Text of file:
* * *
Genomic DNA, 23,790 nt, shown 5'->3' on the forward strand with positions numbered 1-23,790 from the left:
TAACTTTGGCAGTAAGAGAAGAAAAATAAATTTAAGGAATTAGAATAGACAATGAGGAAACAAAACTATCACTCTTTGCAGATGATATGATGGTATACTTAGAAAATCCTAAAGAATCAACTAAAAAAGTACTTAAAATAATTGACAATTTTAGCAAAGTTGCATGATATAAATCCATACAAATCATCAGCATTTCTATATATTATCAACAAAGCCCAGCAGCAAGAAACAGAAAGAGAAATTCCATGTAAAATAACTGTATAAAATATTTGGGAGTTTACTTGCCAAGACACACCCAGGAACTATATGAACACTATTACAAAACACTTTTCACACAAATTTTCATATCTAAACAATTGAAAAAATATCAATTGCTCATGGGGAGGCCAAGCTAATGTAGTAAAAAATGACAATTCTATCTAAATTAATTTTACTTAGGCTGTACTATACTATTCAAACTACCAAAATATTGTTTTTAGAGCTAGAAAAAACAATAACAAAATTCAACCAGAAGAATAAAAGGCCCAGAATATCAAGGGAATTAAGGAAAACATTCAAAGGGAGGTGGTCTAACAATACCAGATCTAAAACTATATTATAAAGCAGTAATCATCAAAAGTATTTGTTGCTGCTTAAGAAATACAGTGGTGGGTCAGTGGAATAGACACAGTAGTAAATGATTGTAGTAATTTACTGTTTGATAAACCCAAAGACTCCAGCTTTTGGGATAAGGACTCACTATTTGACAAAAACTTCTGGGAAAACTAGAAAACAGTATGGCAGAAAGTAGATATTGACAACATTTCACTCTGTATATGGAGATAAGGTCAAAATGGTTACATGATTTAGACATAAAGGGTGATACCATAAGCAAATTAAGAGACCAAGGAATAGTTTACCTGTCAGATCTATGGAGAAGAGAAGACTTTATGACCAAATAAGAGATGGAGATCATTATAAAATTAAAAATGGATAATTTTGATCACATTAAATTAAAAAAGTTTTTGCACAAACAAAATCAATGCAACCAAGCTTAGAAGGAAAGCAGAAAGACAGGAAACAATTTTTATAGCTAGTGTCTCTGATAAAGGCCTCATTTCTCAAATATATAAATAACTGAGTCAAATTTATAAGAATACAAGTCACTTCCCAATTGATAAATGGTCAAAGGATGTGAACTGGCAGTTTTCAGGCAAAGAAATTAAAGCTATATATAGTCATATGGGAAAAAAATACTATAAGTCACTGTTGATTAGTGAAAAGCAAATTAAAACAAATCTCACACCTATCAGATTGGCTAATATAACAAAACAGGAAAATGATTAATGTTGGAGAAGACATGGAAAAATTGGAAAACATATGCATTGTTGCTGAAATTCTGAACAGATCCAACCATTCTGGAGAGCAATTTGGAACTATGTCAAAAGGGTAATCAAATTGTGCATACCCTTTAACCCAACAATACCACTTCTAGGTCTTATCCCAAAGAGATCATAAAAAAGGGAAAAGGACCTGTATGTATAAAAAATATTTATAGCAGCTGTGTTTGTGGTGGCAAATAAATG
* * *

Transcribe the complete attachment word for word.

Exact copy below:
Genomic DNA, 23,790 nt, shown 5'->3' on the forward strand with positions numbered 1-23,790 from the left:
TAACTTTGGCAGTAAGAGAAGAAAAATAAATTTAAGGAATTAGAATAGACAATGAGGAAACAAAACTATCACTCTTTGCAGATGATATGATGGTATACTTAGAAAATCCTAAAGAATCAACTAAAAAAGTACTTAAAATAATTGACAATTTTAGCAAAGTTGCATGATATAAATCCATACAAATCATCAGCATTTCTATATATTATCAACAAAGCCCAGCAGCAAGAAACAGAAAGAGAAATTCCATGTAAAATAACTGTATAAAATATTTGGGAGTTTACTTGCCAAGACACACCCAGGAACTATATGAACACTATTACAAAACACTTTTCACACAAATTTTCATATCTAAACAATTGAAAAAATATCAATTGCTCATGGGGAGGCCAAGCTAATGTAGTAAAAAATGACAATTCTATCTAAATTAATTTTACTTAGGCTGTACTATACTATTCAAACTACCAAAATATTGTTTTTAGAGCTAGAAAAAACAATAACAAAATTCAACCAGAAGAATAAAAGGCCCAGAATATCAAGGGAATTAAGGAAAACATTCAAAGGGAGGTGGTCTAACAATACCAGATCTAAAACTATATTATAAAGCAGTAATCATCAAAAGTATTTGTTGCTGCTTAAGAAATACAGTGGTGGGTCAGTGGAATAGACACAGTAGTAAATGATTGTAGTAATTTACTGTTTGATAAACCCAAAGACTCCAGCTTTTGGGATAAGGACTCACTATTTGACAAAAACTTCTGGGAAAACTAGAAAACAGTATGGCAGAAAGTAGATATTGACAACATTTCACTCTGTATATGGAGATAAGGTCAAAATGGTTACATGATTTAGACATAAAGGGTGATACCATAAGCAAATTAAGAGACCAAGGAATAGTTTACCTGTCAGATCTATGGAGAAGAGAAGACTTTATGACCAAATAAGAGATGGAGATCATTATAAAATTAAAAATGGATAATTTTGATCACATTAAATTAAAAAAGTTTTTGCACAAACAAAATCAATGCAACCAAGCTTAGAAGGAAAGCAGAAAGACAGGAAACAATTTTTATAGCTAGTGTCTCTGATAAAGGCCTCATTTCTCAAATATATAAATAACTGAGTCAAATTTATAAGAATACAAGTCACTTCCCAATTGATAAATGGTCAAAGGATGTGAACTGGCAGTTTTCAGGCAAAGAAATTAAAGCTATATATAGTCATATGGGAAAAAAATACTATAAGTCACTGTTGATTAGTGAAAAGCAAATTAAAACAAATCTCACACCTATCAGATTGGCTAATATAACAAAACAGGAAAATGATTAATGTTGGAGAAGACATGGAAAAATTGGAAAACATATGCATTGTTGCTGAAATTCTGAACAGATCCAACCATTCTGGAGAGCAATTTGGAACTATGTCAAAAGGGTAATCAAATTGTGCATACCCTTTAACCCAACAATACCACTTCTAGGTCTTATCCCAAAGAGATCATAAAAAAGGGAAAAGGACCTGTATGTATAAAAAATATTTATAGCAGCTGTGTTTGTGGTGGCAAATAAATG